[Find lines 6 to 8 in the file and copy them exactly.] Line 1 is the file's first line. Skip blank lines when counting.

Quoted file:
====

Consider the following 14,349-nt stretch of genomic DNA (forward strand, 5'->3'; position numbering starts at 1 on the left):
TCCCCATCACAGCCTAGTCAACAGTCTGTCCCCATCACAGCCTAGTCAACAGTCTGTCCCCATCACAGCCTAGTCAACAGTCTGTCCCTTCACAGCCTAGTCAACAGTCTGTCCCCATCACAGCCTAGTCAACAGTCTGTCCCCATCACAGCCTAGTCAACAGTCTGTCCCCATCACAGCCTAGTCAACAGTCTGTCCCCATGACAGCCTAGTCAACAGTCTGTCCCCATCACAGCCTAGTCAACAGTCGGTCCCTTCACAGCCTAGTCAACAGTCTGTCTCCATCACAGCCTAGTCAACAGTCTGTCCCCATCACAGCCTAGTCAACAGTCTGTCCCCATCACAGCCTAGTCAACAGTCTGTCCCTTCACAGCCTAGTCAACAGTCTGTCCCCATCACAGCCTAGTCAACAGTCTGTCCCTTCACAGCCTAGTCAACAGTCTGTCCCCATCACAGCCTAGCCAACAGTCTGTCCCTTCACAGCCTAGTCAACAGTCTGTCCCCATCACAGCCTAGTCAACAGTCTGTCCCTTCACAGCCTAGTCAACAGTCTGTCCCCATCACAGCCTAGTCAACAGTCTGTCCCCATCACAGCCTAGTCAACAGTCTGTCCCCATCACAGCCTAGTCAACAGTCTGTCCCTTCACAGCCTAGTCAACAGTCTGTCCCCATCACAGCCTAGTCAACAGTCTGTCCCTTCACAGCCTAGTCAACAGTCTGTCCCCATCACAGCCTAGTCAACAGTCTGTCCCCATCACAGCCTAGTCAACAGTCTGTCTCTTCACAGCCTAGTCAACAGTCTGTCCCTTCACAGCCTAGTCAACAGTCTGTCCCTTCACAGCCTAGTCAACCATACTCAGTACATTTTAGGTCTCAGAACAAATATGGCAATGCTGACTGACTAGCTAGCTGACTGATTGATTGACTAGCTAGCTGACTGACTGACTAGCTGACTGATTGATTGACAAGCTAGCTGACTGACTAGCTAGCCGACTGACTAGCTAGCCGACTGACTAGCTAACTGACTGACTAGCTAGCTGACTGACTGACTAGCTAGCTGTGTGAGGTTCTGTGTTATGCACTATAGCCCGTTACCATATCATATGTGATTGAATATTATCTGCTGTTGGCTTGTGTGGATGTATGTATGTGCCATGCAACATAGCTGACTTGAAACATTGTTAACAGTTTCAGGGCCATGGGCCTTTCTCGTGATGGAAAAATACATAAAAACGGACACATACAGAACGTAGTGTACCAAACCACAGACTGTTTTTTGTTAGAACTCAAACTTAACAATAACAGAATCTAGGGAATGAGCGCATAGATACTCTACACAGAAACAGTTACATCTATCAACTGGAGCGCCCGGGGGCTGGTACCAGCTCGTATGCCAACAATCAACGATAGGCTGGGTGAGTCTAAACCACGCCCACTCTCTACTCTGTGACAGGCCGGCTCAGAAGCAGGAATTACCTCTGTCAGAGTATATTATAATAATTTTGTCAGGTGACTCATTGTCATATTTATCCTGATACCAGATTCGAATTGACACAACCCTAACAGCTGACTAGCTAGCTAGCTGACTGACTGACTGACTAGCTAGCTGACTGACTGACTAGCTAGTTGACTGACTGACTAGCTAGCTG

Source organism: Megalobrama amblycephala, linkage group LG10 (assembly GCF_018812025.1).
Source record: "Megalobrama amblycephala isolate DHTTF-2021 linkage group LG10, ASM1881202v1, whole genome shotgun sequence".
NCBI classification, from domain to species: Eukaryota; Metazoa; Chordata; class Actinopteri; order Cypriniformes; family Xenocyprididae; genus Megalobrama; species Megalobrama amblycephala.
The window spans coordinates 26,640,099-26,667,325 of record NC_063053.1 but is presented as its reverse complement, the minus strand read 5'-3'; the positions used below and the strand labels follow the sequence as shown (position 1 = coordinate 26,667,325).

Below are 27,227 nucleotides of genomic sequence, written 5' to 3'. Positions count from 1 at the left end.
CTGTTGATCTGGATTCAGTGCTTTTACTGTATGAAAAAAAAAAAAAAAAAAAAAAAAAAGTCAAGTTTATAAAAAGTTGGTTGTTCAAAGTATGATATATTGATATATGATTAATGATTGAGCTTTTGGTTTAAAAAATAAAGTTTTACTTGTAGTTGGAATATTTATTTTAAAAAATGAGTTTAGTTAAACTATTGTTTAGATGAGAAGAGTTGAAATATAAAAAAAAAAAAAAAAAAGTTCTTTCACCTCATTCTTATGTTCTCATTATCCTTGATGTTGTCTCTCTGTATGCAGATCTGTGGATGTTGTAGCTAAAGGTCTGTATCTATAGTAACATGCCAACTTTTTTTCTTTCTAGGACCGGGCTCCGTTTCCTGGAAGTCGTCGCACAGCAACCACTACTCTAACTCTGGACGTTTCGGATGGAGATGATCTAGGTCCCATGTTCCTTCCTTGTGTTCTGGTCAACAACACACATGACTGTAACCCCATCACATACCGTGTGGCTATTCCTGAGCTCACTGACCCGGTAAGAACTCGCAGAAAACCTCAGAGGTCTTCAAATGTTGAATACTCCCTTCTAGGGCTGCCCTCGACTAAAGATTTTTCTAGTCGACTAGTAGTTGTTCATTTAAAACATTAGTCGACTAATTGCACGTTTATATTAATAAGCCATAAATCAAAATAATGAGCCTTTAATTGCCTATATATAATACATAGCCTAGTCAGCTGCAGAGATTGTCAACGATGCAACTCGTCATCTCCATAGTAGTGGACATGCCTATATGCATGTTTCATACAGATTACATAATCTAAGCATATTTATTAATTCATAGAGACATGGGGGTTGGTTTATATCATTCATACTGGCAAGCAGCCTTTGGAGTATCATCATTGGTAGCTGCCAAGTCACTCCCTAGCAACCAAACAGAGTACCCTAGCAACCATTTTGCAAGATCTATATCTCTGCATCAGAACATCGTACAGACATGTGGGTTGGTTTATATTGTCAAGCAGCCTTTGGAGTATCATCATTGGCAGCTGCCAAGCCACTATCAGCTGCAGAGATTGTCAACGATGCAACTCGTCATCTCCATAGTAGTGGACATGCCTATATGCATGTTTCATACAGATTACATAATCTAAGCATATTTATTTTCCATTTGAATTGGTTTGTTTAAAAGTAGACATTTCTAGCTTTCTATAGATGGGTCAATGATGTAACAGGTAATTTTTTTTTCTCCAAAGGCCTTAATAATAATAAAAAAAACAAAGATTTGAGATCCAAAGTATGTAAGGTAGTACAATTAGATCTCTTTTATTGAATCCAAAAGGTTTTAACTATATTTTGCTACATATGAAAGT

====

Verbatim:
The window spans coordinates 26,640,099-26,667,325 of record NC_063053.1 but is presented as its reverse complement, the minus strand read 5'-3'; the positions used below and the strand labels follow the sequence as shown (position 1 = coordinate 26,667,325).

Below are 27,227 nucleotides of genomic sequence, written 5' to 3'. Positions count from 1 at the left end.
CTGTTGATCTGGATTCAGTGCTTTTACTGTATGAAAAAAAAAAAAAAAAAAAAAAAAAAGTCAAGTTTATAAAAAGTTGGTTGTTCAAAGTATGATATATTGATATATGATTAATGATTGAGCTTTTGGTTTAAAAAATAAAGTTTTACTTGTAGTTGGAATATTTATTTTAAAAAATGAGTTTAGTTAAACTATTGTTTAGATGAGAAGAGTTGAAATATAAAAAAAAAAAAAAAAAAGTTCTTTCACCTCATTCTTATGTTCTCATTATCCTTGATGTTGTCTCTCTGTATGCAGATCTGTGGATGTTGTAGCTAAAGGTCTGTATCTATAGTAACATGCCAACTTTTTTTCTTTCTAGGACCGGGCTCCGTTTCCTGGAAGTCGTCGCACAGCAACCACTACTCTAACTCTGGACGTTTCGGATGGAGATGATCTAGGTCCCATGTTCCTTCCTTGTGTTCTGGTCAACAACACACATGACTGTAACCCCATCACATACCGTGTGGCTATTCCTGAGCTCACTGACCCGGTAAGAACTCGCAGAAAACCTCAGAGGTCTTCAAATGTTGAATACTCCCTTCTAGGGCTGCCCTCGACTAAAGATTTTTCTAGTCGACTAGTAGTTGTTCATTTAAAACATTAGTCGACTAATTGCACGTTTATATTAATAAGCCATAAATCAAAATAATGAGCCTTTAATTGCCTATATATAATACATAGCCTAGTCAGCTGCAGAGATTGTCAACGATGCAACTCGTCATCTCCATAGTAGTGGACATGCCTATATGCATGTTTCATACAGATTACATAATCTAAGCATATTTATTAATTCATAGAGACATGGGGGTTGGTTTATATCATTCATACTGGCAAGCAGCCTTTGGAGTATCATCATTGGTAGCTGCCAAGTCACTCCCTAGCAACCAAACAGAGTACCCTAGCAACCATTTTGCAAGATCTATATCTCTGCATCAGAACATCGTACAGACATGTGGGTTGGTTTATATTGTCAAGCAGCCTTTGGAGTATCATCATTGGCAGCTGCCAAGCCACTATCAGCTGCAGAGATTGTCAACGATGCAACTCGTCATCTCCATAGTAGTGGACATGCCTATATGCATGTTTCATACAGATTACATAATCTAAGCATATTTATTTTCCATTTGAATTGGTTTGTTTAAAAGTAGACATTTCTAGCTTTCTATAGATGGGTCAATGATGTAACAGGTAATTTTTTTTTCTCCAAAGGCCTTAATAATAATAAAAAAAACAAAGATTTGAGATCCAAAGTATGTAAGGTAGTACAATTAGATCTCTTTTATTGAATCCAAAAGGTTTTAACTATATTTTGCTACATATGAAAGT